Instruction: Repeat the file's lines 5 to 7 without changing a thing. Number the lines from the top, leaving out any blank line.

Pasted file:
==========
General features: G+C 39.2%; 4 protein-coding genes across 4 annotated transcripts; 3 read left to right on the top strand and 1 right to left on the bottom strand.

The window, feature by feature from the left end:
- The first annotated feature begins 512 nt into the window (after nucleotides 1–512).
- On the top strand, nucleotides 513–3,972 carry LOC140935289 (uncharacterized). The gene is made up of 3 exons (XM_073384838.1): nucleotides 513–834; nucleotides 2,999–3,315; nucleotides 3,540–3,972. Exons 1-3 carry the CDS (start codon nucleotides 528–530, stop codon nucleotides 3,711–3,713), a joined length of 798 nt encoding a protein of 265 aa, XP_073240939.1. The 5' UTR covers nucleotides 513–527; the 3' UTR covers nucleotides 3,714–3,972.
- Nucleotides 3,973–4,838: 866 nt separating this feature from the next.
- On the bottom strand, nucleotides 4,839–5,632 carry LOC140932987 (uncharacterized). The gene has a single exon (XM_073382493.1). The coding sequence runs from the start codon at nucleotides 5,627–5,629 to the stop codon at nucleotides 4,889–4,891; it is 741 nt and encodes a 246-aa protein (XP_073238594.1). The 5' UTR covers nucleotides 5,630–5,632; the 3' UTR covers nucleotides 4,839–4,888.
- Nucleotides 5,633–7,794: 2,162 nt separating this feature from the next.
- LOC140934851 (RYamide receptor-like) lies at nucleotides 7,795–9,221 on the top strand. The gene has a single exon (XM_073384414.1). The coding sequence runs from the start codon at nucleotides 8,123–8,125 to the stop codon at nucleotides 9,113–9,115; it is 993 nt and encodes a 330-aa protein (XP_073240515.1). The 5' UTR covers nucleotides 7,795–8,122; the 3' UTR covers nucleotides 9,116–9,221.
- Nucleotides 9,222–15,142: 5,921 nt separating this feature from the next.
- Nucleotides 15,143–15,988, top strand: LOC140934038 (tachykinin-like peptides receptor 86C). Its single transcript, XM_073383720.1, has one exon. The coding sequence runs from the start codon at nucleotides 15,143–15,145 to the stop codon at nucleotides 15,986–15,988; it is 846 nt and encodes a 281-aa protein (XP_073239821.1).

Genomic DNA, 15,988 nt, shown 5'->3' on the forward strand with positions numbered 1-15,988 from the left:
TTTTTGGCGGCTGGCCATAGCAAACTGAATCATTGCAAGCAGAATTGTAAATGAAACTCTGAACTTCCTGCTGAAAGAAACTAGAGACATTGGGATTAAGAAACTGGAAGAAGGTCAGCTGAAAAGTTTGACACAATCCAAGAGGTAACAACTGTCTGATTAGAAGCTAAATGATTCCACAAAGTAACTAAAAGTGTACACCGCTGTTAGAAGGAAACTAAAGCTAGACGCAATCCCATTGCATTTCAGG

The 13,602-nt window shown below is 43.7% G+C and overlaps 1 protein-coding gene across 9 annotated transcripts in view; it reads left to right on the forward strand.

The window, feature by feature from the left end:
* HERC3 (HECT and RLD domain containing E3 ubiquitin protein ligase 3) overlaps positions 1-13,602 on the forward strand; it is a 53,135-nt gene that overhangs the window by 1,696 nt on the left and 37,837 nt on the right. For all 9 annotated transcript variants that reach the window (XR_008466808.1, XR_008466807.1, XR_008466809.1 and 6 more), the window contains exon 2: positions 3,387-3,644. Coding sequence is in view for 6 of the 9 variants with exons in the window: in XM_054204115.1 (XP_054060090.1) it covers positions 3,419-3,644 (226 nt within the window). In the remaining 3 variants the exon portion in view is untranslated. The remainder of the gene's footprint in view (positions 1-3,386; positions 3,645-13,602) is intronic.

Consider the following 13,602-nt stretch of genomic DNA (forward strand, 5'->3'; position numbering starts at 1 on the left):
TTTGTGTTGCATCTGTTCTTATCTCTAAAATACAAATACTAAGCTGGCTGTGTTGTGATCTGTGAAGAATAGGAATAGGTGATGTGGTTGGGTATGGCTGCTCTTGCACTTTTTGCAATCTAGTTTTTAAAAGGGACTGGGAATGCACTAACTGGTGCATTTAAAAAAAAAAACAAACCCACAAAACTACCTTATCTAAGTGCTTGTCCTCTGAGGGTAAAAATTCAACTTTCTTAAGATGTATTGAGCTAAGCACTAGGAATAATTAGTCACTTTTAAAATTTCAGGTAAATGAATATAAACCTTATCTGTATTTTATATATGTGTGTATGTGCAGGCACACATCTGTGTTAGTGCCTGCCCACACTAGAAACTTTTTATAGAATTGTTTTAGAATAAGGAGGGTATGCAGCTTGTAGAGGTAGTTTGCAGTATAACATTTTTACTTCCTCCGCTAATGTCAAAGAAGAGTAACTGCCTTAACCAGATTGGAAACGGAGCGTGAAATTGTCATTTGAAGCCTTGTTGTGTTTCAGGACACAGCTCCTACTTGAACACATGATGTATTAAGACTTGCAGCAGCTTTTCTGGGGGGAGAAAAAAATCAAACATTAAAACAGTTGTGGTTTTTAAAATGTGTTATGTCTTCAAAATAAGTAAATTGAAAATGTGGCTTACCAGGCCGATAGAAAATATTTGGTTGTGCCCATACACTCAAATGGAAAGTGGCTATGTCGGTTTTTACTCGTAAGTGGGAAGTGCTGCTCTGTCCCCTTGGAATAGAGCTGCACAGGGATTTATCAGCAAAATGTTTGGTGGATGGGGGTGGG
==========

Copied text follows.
- Nucleotides 3,973–4,838: 866 nt separating this feature from the next.
- On the bottom strand, nucleotides 4,839–5,632 carry LOC140932987 (uncharacterized). The gene has a single exon (XM_073382493.1). The coding sequence runs from the start codon at nucleotides 5,627–5,629 to the stop codon at nucleotides 4,889–4,891; it is 741 nt and encodes a 246-aa protein (XP_073238594.1). The 5' UTR covers nucleotides 5,630–5,632; the 3' UTR covers nucleotides 4,839–4,888.
- Nucleotides 5,633–7,794: 2,162 nt separating this feature from the next.